Floaters: Possible Red-Flag Symptoms of a Serious Eye Problem by Dr Elaine Huang

Floaters: Possible Red-Flag Symptoms of a Serious Eye Problem by Dr Elaine Huang

If you see new floaters, they may be a sign of retinal tears or detachment.

As the name suggests, floaters are tiny specks, similar to dust that float around the field of vision. They may appear as spots, cobwebs, circles or squiggly lines and are more obvious against a bright background, such as when you are looking up into the sky or at a white computer screen. They will drift when you move your eyes and dart away when you try looking at them directly. Floaters can occur with flashes, which are perceptions of flashing lights that look like streaks of lightning or camera flashes. Rapid eye movements can aggravate the situation.

Main cause: ageing changes of vitreous gel
Floaters and flashes are caused by conditions associated with the vitreous, a colourless gel-like substance that fills up the space at the back of the eye.

Floaters are usually caused by age-related changes of the vitreous. As we grow older, the vitreous and its collagen fibres undergo degenerative changes, thus become stringy and opacified. Because these strands are located in front of the retina, they can cast little shadows that become more perceivable under certain lighting conditions, causing floaters.

The collapsing vitreous then pulls away from the retina as it shrinks towards the centre of the eye. This traction can stimulate the retina to cause a sensation of flashing lights. Once the gel has detached, the pulling stops and the flashes will subside.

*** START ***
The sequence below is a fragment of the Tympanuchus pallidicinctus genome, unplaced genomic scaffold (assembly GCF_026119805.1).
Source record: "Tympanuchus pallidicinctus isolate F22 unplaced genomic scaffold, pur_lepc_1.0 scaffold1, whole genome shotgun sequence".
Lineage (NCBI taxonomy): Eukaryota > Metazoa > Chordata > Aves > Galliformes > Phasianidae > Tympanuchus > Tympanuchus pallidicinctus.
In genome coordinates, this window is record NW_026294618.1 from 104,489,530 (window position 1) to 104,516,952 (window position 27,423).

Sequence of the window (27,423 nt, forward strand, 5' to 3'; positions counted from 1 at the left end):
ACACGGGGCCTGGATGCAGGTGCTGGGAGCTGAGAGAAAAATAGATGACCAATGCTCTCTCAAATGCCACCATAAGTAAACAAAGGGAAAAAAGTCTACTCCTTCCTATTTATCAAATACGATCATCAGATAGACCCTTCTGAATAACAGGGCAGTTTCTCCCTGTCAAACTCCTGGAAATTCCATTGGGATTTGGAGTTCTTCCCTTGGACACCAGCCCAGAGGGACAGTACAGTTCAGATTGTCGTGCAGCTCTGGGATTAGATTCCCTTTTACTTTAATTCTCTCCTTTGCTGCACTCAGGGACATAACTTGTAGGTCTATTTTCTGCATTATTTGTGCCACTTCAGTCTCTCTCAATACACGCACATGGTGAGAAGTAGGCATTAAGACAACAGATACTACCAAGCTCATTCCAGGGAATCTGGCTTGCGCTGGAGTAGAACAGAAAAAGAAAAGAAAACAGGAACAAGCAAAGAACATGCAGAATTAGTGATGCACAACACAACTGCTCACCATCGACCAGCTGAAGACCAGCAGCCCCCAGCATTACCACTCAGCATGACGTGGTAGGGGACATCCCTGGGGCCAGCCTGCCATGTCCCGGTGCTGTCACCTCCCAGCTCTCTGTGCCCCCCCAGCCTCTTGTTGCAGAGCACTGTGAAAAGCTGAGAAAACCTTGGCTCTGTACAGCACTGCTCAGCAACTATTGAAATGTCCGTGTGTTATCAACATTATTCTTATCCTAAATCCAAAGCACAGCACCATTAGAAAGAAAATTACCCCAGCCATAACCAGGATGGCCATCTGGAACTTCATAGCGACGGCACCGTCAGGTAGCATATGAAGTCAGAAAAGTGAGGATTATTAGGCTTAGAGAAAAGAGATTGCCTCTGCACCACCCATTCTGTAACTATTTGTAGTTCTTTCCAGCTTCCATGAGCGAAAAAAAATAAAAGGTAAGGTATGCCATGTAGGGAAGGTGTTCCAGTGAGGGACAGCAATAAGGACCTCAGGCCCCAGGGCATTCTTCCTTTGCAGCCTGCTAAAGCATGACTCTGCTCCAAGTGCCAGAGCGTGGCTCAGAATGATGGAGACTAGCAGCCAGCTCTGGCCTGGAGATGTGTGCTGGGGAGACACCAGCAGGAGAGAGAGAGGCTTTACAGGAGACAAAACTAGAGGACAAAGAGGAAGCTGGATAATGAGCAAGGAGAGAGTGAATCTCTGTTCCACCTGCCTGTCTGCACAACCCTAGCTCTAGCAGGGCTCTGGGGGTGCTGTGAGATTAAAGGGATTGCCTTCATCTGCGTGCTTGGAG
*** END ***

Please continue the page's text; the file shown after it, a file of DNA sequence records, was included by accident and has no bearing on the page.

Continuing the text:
When to worry

Even though floaters are usually benign, you should take note of the following red flags.

• A new onset or a sudden increase in floaters

• Floaters appearing immediately after flashes of light

• Associated with dark shadows in your field of vision or blurred vision

• Recent eye trauma

• High myopia

These abnormalities may indicate a possibility of retinal tears or retinal detachment.

What is retinal detachment

The retina is a thin layer of nerve tissue that lines the wall at the back of the eye. Its function is often being described as similar to the film in a camera. As rays of light pass through our pupils onto the retina, the retina transmits electrical impulses via the optic nerve to our brain. This allows our brain to interpret and make sense of the images around us.

Retinal detachment is a serious condition that occurs as a result of retinal tears. Fluid from the vitreous can enter through the tear and separate the retina from the back of the eye, causing retinal detachment. If left untreated, retinal detachment can result in permanent loss of vision.

Retina detachment involving the macula (central retina)

Nonetheless, retinal tears are easily treatable by laser if they are detected early i.e. before the onset of retinal detachment. If retinal detachment occurs, surgery is usually required.

Treatment options for retinal detachment

There are different ways to treat retinal detachment.

Barrier laser photocoagulation: This can be used in a selected group of patients who have been diagnosed very early with very limited detachment.